In reviewing a factual insufficiency challenge the court of appeals must examine all of the evidence. Lofton v. Texas Brine Corp., 720 S.W.2d 804, 805 (Tex. 1986). After considering and weighing all of the evidence, the appellate court will set aside the verdict only if the evidence is so weak or the finding is so against the great weight and preponderance of the evidence that it is clearly wrong and unjust. Cain v. Bain, 709 S.W.2d 175, 176 (Tex. 1986).

Jury question number one asked the jury to determine whether there was an agreement between the parties and whether IPS had failed to comply with such agreement, if any. By its answer the jury found that there was an agreement and IPS had failed to comply with it. Appellant complains that there was no evidence or insufficient evidence to show a meeting of the minds on essential terms of the agreement.

The question and instructions submitted to the jury on the "agreement" issue did not ask the jury about a meeting of the minds on essential terms. If appellant desired such an issue or instruction, it should have objected and tendered in substantially correct form the desired issue or instruction. TEX.R.CIV.P. 278. Thus, the focus of review is whether there was evidence to support the question submitted to the jury, i.e. was there an agreement, not whether there was a meeting of the minds regarding essential terms. Nor do we have to review the question of sufficiency as to the breach of the agreement for appellant has not raised that issue before this court.

Reviewing the legal insufficiency or "no evidence" challenge first, viewing only the evidence favorable to the jury's finding, we find that there was more than a scintilla of evidence to support the jury's finding that there was an agreement.

The record reflects that White met with Brown on November 14, 1983, and the two men went over and discussed the "proposed agreement" drawn up by White. Brown stated he would have to go back to IPS for final approval. That approval was received by White through the November 17, 1983, letter from IPS to White stating that as of November 17, 1983, White was authorized to act as a sales representative for IPS. Further, the letter set a ten percent (10%) commission rate, a term left blank in the agreement proposed by White. White testified that he had an agreement with IPS to act as their authorized sales representative as of November 17, 1983. The letter sent by IPS and White's testimony amount to more than a scintilla of evidence to support the jury's finding that there was an agreement between White and IPS. This evidence alone is sufficient to defeat the "no evidence" challenge brought by appellant IPS.

We now turn to appellant's contention that the evidence is factually insufficient to support the jury's finding that there was an agreement between White and IPS.

Once again the focus is on the meeting between White and Brown on November 14, 1983, and the letter of November 17, 1983. White testified that at the meeting with Brown, sales manager for IPS, a complete discussion was had regarding all pertinent terms of the agreement. And while Brown had to take the proposal back to IPS for approval, that approval was forthcoming by virtue of the November 17, 1983, letter which stated in pertinent part:

. . . you are authorized to represent International Piping Systems in the Houston area. Your commission for any sale will be 10%. It is understood that the commission schedule and the territory will be amended and more precisely defined in the actual contract.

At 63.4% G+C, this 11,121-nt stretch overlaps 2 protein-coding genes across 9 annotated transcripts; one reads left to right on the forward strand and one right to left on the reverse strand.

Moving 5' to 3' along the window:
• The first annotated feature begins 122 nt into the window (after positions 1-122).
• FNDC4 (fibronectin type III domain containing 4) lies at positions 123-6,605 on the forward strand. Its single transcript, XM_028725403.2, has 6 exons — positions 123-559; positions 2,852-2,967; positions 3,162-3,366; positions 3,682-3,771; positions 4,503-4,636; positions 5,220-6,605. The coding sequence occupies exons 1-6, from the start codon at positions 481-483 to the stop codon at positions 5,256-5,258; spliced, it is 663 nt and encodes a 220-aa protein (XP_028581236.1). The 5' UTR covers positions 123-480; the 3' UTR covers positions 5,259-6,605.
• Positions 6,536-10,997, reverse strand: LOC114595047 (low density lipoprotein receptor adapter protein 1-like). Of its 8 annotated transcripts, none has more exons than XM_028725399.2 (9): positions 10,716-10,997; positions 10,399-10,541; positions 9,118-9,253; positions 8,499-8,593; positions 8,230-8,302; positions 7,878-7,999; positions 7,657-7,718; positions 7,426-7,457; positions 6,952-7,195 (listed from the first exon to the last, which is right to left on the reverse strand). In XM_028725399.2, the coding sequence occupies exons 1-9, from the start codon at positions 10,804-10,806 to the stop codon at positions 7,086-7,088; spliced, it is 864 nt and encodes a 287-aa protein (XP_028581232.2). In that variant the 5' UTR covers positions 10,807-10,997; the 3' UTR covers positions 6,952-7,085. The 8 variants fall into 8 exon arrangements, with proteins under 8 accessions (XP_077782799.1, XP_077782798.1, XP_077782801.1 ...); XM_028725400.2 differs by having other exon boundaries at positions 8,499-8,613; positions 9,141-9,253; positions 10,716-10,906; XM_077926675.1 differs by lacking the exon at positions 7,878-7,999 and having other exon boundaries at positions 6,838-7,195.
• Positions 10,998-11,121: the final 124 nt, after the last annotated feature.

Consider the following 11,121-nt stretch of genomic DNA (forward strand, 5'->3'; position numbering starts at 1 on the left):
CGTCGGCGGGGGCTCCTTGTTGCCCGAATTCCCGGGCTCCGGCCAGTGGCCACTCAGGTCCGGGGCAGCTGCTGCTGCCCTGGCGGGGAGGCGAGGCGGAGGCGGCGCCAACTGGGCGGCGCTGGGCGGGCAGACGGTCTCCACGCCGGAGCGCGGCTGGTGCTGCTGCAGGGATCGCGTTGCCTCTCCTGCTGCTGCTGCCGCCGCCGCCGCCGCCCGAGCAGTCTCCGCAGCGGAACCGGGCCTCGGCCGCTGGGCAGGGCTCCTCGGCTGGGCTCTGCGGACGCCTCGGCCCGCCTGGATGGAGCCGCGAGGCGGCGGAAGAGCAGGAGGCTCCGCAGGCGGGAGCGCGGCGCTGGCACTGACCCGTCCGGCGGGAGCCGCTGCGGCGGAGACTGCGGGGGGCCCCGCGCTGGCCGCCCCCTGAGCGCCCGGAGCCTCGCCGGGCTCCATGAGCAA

White testified that his agreement with IPS was to run for one year beginning November 17, 1983. White presented expert testimony that such one year agreements were standard in the industry. IPS's own expert testified that all agreements IPS had with other sales representatives contained one year initial terms, though he went on to state that this was not the norm for the industry.

There was testimony on behalf of IPS stating that Brown did not have the authority to agree to such terms and Brown himself testified that as of November 17, 1983, the terms of the contract had not yet been settled on. However, Brown himself testified that he was given authority to "bring on" White as a sales representative.

While the evidence is conflicting as to whether or not Brown had authority to bring White on and as to whether the terms initially agreed to would change, there is more than enough evidence to support the jury's finding that an agreement existed between White and IPS. The jury was entitled to believe White's testimony. The November 17, 1983, letter defined commission, territory and starting date of employment. IPS even refers to this letter as an interim agreement. The jury's finding that there was an agreement is not so against the great weight and preponderance of the evidence as to be manifestly unjust. The factual insufficiency challenge by IPS is overruled.

Beyond the fact that there is sufficient evidence to support the jury's finding that there was an agreement, appellant is estopped to complain about this issue. In his final argument to the jury appellant's trial attorney stated:

The first issue simply put is was there an agreement? Yeah, there was an agreement. The fight is not over whether or not there was an agreement. Yeah, there was an agreement. There is no argument there was some type of agreement.

* * * * * *

So when you get to No. 1, yeah, there was an agreement.

Appellant's counsel not only invited the jury's answer to question number one, he gave them the answer four times: there was an agreement. A party may not complain of error which he has invited. Evans v. Covington, 795 S.W.2d 806, 809 (Tex.App. — Texarkana 1990, no writ); Ideal Mut. Ins. Co. v. Sullivan, 678 S.W.2d 98, 100 (Tex.App. — El Paso 1984, writ dism.'d). A party is estopped to complain of any error which occurred at his request. Shafer v. Bedard, 761 S.W.2d 126, 131 (Tex.App. — Dallas 1988, no writ). Therefore, appellant may not now complain that there was no evidence or insufficient evidence to support the jury's finding that there was an agreement because appellant's trial counsel explicitly told the jury that an agreement did in fact exist. Appellant's first point of error is overruled.